The available world light types are:
- Sky: A physically correct sky (Hosek and Wilkie sky model). Can be used alone or with a sun light.
- HDRI: Lights the scene with a high-dynamic range image (latlong mapping).
- Flat Color: Lights the scene with a solid background color.
- None: No world light. Use for completely enclosed interior rooms.
Sun: If you use a sunlight in the scene, you should select it in the sky settings. The sky will then derive its color from the sun position (it gets more reddish when the sun is close to the horizon). It will also copy the gain (brightness) and turbidity (fogginess) settings from the sun lamp.
Image: Usually you want to use a HDR image here (extension ".hdr" or ".exr"). Some places where you can get them are linked here. You can also use normal LDR (low-dynamic range) images (".jpg", ".png" etc.) but they will light your scene very uniformly and won't create strong shadows and highlights.
The image should use the latlong mapping (latitude-longitude). For an example see the image below. (It is the same mapping produced by LuxCoreRender's panoramic camera)
Gamma: Should be set to the gamma of the image. HDR images are usually saved with gamma 1.0, while most LDR images are usually saved with gamma 2.2.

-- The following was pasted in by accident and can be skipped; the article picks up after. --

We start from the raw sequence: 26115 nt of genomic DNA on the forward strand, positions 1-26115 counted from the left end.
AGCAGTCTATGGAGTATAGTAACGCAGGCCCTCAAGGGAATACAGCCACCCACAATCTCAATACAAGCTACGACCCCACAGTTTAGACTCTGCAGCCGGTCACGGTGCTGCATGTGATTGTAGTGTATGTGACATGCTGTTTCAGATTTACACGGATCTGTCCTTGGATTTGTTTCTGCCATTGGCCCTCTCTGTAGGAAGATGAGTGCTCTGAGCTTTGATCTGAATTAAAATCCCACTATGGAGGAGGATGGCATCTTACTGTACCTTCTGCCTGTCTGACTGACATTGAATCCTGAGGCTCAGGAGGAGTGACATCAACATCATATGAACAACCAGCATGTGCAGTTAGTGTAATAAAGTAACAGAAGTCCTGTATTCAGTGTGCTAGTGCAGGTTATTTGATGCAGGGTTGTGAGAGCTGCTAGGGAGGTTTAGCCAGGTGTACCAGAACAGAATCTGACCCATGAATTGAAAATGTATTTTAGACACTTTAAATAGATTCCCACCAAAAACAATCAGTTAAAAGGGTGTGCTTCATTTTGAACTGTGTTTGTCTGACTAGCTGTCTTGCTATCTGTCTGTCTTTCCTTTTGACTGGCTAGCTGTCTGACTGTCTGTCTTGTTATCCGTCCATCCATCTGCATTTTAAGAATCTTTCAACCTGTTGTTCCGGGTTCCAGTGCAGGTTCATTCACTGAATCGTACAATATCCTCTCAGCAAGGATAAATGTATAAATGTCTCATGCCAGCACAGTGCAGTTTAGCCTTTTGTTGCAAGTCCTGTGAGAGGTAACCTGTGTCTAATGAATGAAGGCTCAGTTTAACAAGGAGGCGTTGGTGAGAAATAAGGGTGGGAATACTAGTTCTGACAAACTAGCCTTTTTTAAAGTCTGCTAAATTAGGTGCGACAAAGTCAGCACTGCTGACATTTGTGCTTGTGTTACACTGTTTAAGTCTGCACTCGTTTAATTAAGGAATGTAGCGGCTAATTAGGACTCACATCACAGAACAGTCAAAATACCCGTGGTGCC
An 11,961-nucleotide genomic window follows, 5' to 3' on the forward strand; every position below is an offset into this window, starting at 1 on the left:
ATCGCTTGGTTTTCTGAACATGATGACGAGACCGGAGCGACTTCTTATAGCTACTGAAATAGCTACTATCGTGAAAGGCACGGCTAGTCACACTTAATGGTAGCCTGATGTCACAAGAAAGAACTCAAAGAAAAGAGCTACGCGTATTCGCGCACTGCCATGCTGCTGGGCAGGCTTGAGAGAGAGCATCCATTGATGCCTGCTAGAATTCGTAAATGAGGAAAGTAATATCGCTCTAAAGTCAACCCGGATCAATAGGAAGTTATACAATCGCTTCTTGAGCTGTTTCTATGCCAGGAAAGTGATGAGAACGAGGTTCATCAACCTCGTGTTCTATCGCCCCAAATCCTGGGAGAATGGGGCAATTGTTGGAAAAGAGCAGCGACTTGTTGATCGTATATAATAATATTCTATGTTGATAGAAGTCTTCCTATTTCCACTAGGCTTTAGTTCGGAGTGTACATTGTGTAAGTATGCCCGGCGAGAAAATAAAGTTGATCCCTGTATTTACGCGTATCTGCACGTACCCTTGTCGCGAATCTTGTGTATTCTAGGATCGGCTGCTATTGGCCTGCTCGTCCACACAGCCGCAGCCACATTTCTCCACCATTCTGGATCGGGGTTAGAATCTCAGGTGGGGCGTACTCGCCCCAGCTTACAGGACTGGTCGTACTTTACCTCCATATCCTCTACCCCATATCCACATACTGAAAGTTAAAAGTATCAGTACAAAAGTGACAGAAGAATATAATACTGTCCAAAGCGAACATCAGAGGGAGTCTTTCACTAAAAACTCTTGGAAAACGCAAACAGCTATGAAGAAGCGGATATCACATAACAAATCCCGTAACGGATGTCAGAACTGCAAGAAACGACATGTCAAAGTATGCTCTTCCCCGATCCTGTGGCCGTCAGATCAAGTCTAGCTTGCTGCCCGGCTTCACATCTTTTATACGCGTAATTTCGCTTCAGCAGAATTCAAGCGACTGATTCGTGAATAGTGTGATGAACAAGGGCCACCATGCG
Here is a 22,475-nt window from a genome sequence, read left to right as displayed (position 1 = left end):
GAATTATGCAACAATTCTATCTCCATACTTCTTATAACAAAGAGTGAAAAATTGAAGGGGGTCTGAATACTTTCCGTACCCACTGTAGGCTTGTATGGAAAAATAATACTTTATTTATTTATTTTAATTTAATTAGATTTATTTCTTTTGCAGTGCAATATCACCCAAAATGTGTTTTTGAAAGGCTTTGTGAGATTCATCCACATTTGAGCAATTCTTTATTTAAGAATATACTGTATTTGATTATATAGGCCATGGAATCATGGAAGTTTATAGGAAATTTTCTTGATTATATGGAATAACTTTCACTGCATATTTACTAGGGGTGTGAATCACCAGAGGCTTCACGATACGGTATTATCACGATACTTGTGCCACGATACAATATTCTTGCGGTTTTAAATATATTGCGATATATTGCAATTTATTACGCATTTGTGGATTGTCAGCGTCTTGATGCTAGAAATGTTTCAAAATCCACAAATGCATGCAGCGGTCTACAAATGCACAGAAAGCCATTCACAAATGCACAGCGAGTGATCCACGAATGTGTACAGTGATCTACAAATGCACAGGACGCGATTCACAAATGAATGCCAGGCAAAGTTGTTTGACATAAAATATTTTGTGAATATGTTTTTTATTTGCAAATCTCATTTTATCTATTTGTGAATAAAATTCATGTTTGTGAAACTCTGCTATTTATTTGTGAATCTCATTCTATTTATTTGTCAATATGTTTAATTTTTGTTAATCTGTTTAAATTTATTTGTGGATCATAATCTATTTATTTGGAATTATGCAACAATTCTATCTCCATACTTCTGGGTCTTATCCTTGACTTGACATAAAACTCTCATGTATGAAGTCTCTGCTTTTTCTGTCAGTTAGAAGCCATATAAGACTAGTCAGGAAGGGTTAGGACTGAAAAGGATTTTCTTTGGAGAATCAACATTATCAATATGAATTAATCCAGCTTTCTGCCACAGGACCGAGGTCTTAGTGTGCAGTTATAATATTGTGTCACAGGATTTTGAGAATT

Z-Axis Rotation: Can be used to rotate the image around the Z-Axis. If you want to rotate the image around other axis, use a hemi lamp instead of the world light and set the world light to None.
Sample Upper Hemisphere Only: Enable this option if you are using a ground with shadow catcher material in the scene. This option will prevent shadows being cast from below, which would lead to incorrect shadow catcher appearance.
Importance: How much processing power to spend on this light source compared to other light sources. Used to scale the light importance computed by the light strategy. For instance, if you set a uniform light strategy, a light with a user importance of 2.0 will be sampled 2 times more often than one with 1.0. If you use a power light strategy, the user importance will be multiplied by the light power.
When you manually set the importance, you usually also want to set the light strategy to uniform (so you have full control on how the lights are sampled).
Build Visibility Map: If enabled, the visibility map for the world light source is computed at the start of a final render (not in viewport).
Here you can enable/disable the visibility of the world background to the three light bounce types. This setting is not supported by the Bidir engine as of v2.0alpha7.
- Diffuse rays include for example the matte material, the matte base of the glossy material, the matte translucent material etc.
- Glossy rays include any "non-sharp" specular reflections/transmissions with a roughness setting, e.g. glossy coating, metal, rough glass etc.
- Specular rays include any "sharp" specular reflection/transmission without a roughness setting (glass and mirror materials)